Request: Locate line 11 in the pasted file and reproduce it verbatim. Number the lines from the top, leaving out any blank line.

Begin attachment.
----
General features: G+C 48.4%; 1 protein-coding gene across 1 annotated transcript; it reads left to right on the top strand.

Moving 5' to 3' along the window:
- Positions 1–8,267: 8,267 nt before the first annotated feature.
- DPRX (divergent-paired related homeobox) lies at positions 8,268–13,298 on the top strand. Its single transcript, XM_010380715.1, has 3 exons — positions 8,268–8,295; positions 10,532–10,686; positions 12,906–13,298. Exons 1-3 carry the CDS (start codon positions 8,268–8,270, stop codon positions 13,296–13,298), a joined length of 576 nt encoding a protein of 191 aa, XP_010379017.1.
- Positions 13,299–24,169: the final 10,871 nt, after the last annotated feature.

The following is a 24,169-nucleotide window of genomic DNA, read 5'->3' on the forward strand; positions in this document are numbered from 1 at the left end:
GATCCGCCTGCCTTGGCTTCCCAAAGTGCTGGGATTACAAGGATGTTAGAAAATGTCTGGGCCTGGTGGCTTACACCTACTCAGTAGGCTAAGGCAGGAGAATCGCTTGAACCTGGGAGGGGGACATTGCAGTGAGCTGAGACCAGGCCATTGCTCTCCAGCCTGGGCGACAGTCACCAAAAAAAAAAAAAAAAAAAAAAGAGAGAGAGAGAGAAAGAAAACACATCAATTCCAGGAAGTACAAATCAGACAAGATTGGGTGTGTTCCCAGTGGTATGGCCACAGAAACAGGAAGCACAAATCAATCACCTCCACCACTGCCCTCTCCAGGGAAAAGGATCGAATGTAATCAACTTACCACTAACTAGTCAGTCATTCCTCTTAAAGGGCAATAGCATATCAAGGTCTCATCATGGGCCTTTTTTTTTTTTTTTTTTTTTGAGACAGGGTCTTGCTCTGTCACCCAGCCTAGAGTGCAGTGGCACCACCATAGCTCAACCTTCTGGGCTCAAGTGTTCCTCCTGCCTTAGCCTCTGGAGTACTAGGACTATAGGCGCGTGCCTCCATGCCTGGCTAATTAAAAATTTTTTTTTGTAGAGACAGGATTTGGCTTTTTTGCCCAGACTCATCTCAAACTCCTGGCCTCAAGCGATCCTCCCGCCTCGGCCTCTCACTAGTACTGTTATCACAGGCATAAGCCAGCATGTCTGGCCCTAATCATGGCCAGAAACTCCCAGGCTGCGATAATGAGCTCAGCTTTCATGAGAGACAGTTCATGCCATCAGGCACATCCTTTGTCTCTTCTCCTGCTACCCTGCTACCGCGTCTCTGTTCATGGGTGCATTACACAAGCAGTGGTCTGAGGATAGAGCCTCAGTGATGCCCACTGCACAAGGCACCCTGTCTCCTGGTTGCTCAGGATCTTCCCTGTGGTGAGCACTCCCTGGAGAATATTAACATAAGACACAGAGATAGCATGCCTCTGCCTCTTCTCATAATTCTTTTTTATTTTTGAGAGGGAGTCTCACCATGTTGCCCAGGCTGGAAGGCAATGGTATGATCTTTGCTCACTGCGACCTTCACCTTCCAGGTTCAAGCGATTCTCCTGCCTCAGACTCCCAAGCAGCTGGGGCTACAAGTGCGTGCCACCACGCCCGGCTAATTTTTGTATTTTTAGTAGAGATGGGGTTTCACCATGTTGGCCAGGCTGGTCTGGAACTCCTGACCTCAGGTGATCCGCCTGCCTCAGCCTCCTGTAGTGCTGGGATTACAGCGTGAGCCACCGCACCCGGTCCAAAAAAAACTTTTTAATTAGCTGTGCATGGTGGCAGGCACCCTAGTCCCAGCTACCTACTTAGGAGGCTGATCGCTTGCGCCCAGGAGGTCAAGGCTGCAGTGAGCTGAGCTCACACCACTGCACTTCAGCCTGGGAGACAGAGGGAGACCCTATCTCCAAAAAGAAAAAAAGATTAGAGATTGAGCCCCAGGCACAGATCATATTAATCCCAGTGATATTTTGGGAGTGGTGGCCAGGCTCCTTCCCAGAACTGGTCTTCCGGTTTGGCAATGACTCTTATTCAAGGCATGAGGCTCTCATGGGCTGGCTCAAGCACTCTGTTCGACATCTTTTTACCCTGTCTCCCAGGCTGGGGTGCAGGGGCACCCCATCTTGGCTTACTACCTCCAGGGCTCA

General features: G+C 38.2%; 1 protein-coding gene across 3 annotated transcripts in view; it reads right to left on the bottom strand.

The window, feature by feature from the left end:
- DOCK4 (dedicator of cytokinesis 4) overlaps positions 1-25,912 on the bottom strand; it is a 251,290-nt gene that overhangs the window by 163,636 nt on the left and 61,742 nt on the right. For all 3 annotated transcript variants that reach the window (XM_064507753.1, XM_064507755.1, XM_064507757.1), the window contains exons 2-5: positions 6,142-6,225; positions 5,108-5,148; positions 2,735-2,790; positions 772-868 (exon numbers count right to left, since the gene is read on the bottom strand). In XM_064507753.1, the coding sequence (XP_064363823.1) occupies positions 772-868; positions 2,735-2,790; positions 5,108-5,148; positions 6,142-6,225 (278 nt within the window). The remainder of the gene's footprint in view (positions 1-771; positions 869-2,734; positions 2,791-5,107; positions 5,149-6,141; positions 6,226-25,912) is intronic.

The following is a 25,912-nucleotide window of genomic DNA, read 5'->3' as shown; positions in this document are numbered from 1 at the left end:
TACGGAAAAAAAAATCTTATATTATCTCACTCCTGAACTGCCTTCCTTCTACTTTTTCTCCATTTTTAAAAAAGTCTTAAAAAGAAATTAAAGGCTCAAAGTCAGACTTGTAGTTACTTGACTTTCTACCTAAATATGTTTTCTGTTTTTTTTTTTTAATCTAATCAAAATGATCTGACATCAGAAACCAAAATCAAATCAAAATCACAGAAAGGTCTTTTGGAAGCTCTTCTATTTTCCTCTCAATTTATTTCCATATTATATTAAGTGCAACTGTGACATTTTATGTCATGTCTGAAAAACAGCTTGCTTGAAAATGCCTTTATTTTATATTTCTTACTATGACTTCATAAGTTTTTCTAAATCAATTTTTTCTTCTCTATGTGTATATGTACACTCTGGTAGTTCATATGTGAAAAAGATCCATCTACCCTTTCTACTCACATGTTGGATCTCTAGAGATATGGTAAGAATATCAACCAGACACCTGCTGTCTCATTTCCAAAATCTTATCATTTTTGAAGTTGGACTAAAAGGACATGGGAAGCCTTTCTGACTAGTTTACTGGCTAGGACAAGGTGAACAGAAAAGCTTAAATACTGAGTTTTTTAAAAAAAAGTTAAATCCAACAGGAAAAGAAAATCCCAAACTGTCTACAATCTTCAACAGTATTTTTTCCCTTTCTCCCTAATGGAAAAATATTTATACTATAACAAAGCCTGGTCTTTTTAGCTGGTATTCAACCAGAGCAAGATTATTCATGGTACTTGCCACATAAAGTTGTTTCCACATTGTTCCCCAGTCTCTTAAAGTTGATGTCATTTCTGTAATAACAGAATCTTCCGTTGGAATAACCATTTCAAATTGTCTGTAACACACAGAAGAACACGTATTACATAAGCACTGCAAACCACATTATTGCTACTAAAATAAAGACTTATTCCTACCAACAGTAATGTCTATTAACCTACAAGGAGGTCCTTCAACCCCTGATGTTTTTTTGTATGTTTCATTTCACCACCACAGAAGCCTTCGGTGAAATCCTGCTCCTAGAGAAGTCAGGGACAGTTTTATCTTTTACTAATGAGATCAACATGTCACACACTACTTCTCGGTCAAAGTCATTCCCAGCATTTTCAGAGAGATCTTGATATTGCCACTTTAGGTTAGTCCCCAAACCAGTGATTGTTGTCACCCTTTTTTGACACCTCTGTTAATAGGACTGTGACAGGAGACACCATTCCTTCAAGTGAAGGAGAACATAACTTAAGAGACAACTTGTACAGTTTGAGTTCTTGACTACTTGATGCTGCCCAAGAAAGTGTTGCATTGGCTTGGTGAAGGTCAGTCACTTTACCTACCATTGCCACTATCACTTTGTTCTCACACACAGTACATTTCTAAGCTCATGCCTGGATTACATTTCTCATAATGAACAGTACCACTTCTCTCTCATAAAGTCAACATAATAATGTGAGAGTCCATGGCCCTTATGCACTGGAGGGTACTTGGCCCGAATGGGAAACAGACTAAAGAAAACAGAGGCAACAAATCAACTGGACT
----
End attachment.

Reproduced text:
The following is a 25,912-nucleotide window of genomic DNA, read 5'->3' as shown; positions in this document are numbered from 1 at the left end: